The Link Between Hearing Loss and Dementia
Researchers have discovered a connection between hearing loss and the risk of cognitive decline and dementia. Studies have proven a concrete link between the two conditions, but additional research is needed in order to find a solution. However, doctors and hearing healthcare professionals have discovered several theories as to why hearing loss is often an early symptom or even a contributing cause of dementia. Here, we’ll look at a few of these ideas.
1. Cognitive Load
When a person slowly loses their ability to hear, they naturally strain more to comprehend the sounds around them. Doing so puts constant stress, or an increased cognitive load, on the part of the brain related to hearing. By doing this the brain lacks the resources required for other functions, such as turning information into memory. Over time, the brain’s ability to recover may be permanently damaged and essential functions will be affected. Accordingly, it’s important to seek treatment for hearing loss as soon as possible, as hearing aids can reduce this cognitive load and support healthy brain function.
2. Social Isolation
People with hearing loss often avoid social situations where they are not able to participate fully because they can’t hear what others are saying. Actively avoiding people and social settings is a common risk factor for dementia and other forms of cognitive decline. Engaging with others is critical to maintaining proper cognitive function, and hearing aids often make it easier to confidently join in conversations. As an added benefit, greater interaction and stronger relationships may also reduce anxiety, depression, and other emotional and mental health concerns.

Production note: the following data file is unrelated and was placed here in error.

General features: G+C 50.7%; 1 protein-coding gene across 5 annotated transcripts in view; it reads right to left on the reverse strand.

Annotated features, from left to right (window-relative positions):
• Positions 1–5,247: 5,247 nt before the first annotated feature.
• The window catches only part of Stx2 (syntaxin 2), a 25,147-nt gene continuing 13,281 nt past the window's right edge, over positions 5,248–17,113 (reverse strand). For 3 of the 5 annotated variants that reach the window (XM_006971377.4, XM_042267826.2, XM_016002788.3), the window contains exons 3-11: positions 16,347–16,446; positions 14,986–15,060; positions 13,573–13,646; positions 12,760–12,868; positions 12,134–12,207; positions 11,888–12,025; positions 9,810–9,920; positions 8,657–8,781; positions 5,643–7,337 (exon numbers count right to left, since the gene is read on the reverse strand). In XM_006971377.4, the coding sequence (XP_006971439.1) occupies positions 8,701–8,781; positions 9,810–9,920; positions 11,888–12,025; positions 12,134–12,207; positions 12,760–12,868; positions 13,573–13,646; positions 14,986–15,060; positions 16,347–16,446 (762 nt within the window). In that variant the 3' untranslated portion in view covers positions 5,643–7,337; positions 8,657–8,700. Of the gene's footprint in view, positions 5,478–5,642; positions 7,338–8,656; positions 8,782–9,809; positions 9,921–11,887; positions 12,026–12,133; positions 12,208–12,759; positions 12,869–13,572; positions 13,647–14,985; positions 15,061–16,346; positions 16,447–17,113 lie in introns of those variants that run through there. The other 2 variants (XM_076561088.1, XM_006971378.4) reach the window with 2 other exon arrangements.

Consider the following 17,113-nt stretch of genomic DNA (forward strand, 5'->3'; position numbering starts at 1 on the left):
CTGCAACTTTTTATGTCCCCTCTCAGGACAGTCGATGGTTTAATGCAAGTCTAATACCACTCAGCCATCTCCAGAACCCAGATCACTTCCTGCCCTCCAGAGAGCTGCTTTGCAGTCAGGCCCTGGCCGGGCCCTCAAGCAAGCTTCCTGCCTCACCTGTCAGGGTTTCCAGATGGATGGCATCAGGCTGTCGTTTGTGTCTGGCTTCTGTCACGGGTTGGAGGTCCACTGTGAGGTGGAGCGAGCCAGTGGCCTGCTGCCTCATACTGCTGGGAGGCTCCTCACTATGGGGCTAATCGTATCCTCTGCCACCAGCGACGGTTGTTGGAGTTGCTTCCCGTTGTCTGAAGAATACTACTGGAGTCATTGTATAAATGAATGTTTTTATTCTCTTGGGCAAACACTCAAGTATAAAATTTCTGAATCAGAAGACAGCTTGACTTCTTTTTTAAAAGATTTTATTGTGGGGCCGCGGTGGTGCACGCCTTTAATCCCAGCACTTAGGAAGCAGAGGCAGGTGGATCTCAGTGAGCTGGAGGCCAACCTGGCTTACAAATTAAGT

3. Gray Matter
Just like the muscles in your body, parts of the brain require regular use to maintain their function. This may be especially relevant for hearing and memory. Scientists believe as hearing loss increases, the related brain cells receive less stimulation due to sound. The cells shrink due to a lack of stimulation, reducing the ability to hear and limiting the potential for future stimulation. With time, reduced gray matter can lead to dementia and other forms of cognitive decline. Hearing aids can help increase the sound stimulation needed to receive and process audio signals and potentially maintain cognitive abilities.
Don’t Wait to Address Hearing Loss
If you or a loved one notice the signs of hearing loss or symptoms of dementia, don’t wait to seek help. Make an appointment as soon as possible to schedule a hearing assessment and learn more about hearing aids. Receiving proper treatment can help slow or prevent cognitive decline and allow you to continue enjoying the things you love for the years to come.